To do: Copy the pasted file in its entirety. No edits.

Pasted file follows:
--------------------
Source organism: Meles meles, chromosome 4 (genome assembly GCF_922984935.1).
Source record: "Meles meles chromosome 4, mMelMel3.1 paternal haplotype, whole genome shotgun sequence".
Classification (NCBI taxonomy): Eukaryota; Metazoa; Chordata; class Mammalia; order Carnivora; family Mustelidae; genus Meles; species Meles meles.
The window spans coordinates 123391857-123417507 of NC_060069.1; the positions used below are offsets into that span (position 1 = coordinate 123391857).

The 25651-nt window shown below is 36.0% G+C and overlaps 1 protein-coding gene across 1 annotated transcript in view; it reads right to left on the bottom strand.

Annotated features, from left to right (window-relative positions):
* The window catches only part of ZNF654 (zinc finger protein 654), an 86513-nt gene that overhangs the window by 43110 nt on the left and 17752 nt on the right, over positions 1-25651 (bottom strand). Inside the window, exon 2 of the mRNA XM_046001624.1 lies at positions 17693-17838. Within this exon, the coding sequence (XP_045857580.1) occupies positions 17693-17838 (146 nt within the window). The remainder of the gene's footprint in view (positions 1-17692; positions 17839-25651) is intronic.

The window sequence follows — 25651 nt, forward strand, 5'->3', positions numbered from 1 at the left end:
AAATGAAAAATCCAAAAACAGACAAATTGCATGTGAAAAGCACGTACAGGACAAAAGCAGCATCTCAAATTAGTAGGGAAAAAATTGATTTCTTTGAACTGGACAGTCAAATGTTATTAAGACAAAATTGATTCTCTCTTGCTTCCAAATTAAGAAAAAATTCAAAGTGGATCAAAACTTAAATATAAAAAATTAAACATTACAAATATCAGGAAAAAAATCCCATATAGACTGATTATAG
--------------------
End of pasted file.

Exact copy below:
Source organism: Meles meles, chromosome 4 (genome assembly GCF_922984935.1).
Source record: "Meles meles chromosome 4, mMelMel3.1 paternal haplotype, whole genome shotgun sequence".
Classification (NCBI taxonomy): Eukaryota; Metazoa; Chordata; class Mammalia; order Carnivora; family Mustelidae; genus Meles; species Meles meles.
The window spans coordinates 123391857-123417507 of NC_060069.1; the positions used below are offsets into that span (position 1 = coordinate 123391857).

The 25651-nt window shown below is 36.0% G+C and overlaps 1 protein-coding gene across 1 annotated transcript in view; it reads right to left on the bottom strand.

Annotated features, from left to right (window-relative positions):
* The window catches only part of ZNF654 (zinc finger protein 654), an 86513-nt gene that overhangs the window by 43110 nt on the left and 17752 nt on the right, over positions 1-25651 (bottom strand). Inside the window, exon 2 of the mRNA XM_046001624.1 lies at positions 17693-17838. Within this exon, the coding sequence (XP_045857580.1) occupies positions 17693-17838 (146 nt within the window). The remainder of the gene's footprint in view (positions 1-17692; positions 17839-25651) is intronic.

The window sequence follows — 25651 nt, forward strand, 5'->3', positions numbered from 1 at the left end:
AAATGAAAAATCCAAAAACAGACAAATTGCATGTGAAAAGCACGTACAGGACAAAAGCAGCATCTCAAATTAGTAGGGAAAAAATTGATTTCTTTGAACTGGACAGTCAAATGTTATTAAGACAAAATTGATTCTCTCTTGCTTCCAAATTAAGAAAAAATTCAAAGTGGATCAAAACTTAAATATAAAAAATTAAACATTACAAATATCAGGAAAAAAATCCCATATAGACTGATTATAG